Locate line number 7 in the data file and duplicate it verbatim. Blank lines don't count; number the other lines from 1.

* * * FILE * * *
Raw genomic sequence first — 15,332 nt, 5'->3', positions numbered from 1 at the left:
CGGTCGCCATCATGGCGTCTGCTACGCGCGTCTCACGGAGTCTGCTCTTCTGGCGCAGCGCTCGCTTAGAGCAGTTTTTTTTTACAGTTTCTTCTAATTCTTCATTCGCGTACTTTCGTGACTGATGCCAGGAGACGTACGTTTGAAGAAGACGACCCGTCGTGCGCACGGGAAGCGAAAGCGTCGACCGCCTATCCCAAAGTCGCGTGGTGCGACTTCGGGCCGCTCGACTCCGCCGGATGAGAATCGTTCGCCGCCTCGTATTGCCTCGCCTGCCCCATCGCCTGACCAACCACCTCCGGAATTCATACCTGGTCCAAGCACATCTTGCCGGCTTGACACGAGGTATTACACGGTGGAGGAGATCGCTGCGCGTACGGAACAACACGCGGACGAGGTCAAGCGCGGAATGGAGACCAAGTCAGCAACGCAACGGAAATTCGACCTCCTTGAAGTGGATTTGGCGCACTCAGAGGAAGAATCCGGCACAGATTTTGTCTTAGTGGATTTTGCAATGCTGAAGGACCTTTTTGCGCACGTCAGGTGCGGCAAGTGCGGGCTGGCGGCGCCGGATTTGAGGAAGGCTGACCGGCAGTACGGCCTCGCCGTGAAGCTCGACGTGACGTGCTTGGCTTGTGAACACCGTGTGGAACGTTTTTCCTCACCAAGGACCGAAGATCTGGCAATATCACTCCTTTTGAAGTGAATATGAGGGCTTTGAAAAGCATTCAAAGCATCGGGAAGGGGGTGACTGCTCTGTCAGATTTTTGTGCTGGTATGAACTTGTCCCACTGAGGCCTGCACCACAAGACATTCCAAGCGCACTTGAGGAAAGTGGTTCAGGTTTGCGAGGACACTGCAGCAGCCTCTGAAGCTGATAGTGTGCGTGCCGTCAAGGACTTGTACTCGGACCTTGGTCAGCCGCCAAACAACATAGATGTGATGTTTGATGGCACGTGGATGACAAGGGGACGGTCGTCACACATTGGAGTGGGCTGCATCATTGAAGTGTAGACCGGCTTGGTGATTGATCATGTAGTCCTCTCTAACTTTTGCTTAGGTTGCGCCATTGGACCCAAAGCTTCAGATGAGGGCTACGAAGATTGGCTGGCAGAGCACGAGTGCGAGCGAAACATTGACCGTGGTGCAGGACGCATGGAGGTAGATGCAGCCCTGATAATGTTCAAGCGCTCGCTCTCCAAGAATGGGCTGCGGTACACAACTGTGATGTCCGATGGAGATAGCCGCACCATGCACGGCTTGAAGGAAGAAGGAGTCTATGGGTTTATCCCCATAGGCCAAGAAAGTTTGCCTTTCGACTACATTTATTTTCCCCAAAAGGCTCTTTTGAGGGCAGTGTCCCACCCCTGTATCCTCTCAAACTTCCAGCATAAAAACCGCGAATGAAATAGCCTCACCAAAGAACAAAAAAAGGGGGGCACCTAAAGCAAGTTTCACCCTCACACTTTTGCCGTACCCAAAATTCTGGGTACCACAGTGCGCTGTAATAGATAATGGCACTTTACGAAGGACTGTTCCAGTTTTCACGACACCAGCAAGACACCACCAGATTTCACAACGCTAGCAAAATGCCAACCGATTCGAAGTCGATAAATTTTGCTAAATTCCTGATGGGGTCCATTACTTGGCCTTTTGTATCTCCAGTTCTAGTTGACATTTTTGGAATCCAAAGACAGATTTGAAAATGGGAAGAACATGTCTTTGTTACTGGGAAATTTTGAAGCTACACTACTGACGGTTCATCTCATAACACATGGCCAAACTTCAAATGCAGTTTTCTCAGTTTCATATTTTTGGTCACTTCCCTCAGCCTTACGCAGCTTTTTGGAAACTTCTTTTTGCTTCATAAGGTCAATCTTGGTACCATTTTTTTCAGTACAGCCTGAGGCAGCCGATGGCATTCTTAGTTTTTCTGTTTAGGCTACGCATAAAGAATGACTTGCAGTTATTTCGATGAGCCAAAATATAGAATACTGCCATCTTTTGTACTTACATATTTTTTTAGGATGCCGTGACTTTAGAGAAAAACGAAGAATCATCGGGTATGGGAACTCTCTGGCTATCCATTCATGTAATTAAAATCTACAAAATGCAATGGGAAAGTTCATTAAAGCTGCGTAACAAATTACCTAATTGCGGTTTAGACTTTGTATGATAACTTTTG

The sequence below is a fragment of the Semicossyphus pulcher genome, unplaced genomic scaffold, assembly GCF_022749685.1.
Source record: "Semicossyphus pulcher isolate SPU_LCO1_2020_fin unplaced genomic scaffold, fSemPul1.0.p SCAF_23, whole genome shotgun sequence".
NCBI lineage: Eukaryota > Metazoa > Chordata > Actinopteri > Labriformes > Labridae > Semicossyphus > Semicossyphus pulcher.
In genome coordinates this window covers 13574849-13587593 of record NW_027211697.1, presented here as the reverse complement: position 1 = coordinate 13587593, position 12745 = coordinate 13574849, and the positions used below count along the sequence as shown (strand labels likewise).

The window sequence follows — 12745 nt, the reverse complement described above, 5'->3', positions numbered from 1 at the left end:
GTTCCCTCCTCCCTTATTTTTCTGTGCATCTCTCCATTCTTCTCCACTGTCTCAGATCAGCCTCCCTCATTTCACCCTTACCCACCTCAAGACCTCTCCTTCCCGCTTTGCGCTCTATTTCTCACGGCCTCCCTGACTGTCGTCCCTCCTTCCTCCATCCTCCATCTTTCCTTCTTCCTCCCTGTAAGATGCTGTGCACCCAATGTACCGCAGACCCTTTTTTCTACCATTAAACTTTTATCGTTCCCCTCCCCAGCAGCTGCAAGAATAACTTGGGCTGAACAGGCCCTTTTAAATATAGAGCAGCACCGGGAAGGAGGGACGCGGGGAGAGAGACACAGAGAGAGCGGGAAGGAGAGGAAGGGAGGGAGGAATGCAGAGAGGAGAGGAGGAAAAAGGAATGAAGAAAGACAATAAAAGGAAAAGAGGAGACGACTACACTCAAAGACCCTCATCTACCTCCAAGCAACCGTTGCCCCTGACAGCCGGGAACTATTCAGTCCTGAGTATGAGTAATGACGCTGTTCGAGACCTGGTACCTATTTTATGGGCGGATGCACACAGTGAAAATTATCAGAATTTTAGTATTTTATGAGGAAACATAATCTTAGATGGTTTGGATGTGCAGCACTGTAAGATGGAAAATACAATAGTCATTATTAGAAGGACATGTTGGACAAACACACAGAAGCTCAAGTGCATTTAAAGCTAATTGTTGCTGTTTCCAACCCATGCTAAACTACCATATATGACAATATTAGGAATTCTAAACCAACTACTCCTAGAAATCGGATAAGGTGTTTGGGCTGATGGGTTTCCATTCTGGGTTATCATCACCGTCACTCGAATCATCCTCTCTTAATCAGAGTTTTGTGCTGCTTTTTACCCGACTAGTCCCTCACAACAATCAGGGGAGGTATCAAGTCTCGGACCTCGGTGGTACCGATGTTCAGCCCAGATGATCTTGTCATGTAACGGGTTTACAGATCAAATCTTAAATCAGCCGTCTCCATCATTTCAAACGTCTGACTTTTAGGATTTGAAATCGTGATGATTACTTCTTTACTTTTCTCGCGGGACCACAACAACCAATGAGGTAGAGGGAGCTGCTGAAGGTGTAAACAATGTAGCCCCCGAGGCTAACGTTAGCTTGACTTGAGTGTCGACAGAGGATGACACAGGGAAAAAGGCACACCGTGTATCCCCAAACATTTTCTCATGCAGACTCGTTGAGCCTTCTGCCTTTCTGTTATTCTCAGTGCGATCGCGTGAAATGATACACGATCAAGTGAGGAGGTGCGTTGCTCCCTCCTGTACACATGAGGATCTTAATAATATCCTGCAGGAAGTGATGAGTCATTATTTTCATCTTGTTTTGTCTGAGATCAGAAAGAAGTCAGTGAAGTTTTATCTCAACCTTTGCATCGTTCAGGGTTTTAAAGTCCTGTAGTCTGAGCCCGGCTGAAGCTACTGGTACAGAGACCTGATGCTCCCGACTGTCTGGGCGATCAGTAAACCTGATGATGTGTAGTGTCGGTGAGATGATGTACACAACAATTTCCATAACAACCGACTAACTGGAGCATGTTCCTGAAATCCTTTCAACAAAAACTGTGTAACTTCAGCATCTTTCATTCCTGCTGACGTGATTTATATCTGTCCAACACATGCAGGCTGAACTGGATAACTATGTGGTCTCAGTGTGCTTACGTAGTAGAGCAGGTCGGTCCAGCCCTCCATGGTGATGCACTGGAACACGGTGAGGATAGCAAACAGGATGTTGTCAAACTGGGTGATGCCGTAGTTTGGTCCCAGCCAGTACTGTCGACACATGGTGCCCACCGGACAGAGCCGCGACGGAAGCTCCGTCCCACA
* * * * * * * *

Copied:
The window sequence follows — 12745 nt, the reverse complement described above, 5'->3', positions numbered from 1 at the left end: